Commuters walk under a light rain in Downtown Los Angeles on Wednesday. Credit Nick Ut/Associated Press

He added: “There’s a realization that the answer to our problem can’t be taking water from someone else or somewhere else. Those days are over. There’s no more water to go get.”

This shift in approach will not be easy. The State Water Resources Control Board had earlier authorized spending $200 million on an array of projects devoted to capturing storm water. But officials said it would cost more than $1 billion for the kind of ambitious water-collection goals set by Los Angeles, San Diego and the San Francisco Bay Area.

There is no indication where that money might come from, though Mr. Garcetti noted that in Los Angeles, at least, there would be significant cost savings by cutting back the water the city now needs to buy. Los Angeles imports about 85 percent of its drinking water.

Further, the battle to capture rain will involve more than persuading people to tear out lawns or take water-on-water-off military showers; there is no single project that can capture all the rainwater lost.

Rather, officials said, the job will require a variety of efforts: installing plots of land where water can soak into the ground (these are known as “spreading grounds”); building underground cisterns for homes and businesses; installing new drainage systems on streets, in homes and in shopping center parking lots; and issuing more of the city-subsidized 50-gallon rain barrels that have become an increasingly common sight in backyards here.

Nathan Bock, an educator with TreePeople Center for Community Forestry, led schoolchildren on a tour to show how polluted runoff water is dumped into the ocean. Credit Monica Almeida/The New York Times

“There is so much water that is not caught,” said Marty Adams, the senior assistant general manager with the Los Angeles Department of Water and Power. “We are really kind of scratching at the surface.”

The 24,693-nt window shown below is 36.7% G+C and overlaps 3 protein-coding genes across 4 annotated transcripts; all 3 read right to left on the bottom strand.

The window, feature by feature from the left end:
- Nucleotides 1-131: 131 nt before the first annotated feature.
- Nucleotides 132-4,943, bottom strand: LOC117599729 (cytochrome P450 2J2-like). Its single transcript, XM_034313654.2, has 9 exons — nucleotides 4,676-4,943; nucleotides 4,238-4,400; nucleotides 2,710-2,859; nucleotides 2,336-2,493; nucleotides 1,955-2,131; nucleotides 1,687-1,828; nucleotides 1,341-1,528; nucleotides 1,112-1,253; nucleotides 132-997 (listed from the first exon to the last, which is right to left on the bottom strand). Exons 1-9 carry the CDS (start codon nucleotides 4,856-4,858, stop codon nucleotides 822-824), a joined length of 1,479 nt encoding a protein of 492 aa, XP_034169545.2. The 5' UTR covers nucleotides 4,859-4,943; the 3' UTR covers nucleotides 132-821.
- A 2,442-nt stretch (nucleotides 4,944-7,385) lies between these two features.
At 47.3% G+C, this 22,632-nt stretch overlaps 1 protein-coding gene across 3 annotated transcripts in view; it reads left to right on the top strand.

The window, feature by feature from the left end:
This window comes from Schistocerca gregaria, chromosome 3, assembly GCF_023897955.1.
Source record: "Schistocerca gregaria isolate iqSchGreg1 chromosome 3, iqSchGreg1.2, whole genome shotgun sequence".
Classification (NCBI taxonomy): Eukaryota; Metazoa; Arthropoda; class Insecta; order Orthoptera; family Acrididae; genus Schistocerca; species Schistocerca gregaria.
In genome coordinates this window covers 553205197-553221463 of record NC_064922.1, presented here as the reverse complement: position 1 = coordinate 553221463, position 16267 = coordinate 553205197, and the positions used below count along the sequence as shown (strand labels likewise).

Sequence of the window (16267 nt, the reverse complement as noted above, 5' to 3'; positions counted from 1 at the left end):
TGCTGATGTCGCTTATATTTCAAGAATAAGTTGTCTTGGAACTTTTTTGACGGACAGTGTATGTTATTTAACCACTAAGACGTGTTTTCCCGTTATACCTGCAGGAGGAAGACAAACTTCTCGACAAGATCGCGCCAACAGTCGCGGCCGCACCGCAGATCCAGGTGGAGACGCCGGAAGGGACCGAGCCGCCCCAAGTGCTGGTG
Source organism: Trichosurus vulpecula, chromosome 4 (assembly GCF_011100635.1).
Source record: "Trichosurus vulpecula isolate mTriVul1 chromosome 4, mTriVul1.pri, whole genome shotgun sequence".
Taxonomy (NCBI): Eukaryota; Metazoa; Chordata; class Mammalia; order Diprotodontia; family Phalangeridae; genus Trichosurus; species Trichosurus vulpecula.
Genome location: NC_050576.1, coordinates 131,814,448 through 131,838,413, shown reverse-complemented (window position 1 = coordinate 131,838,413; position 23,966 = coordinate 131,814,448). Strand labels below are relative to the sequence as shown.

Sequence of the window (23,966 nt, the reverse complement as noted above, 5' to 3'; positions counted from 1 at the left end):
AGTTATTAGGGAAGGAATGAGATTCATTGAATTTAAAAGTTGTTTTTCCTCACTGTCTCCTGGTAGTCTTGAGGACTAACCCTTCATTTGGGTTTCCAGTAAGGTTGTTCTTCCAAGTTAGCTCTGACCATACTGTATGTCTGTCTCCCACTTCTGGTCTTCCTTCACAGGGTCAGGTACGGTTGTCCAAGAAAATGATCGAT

Nearly two-thirds of Los Angeles is paved, meaning water that might otherwise soak into the ground runs down streets, driveways and sidewalks and into sewers. On its way, it picks up pollutants before flowing into the Los Angeles River, which cuts across 43 miles of the region before reaching the ocean.

“Storm water is an important new resource for California that is underappreciated and undercaptured,” said Peter Gleick, a founder of the Pacific Institute, a think tank dedicated to water issues. “Governments increasingly see this as a resource, but it takes time. We are going to see a lot of water this year flood out to the ocean.”

In the future, Dr. Gleick said, “we are not going to solve California water problems with traditional big massive infrastructure that we have built in the past.”

Some advances have been made, particularly in Los Angeles. “It’s amazing, and it’s taken 20 years,” said Felicia Marcus, the head of the State Water Resources Control Board, which supervises efforts to manage the drought. “But you now have an acceleration of interest and intention and dollars really trying to go into that kind of work.”

Still, officials acknowledge that in coming weeks, there might be frequent images of water disappearing down storm drains or into the river.

“There’s a massive amount of water we throw away,” said Andy Lipkis, the founder of TreePeople, an environmental group whose mission includes planting trees. For example, he said, in 2013 — then the driest year on record — “it still rained 3.6 inches on Los Angeles, and we threw away 12 billion gallons.”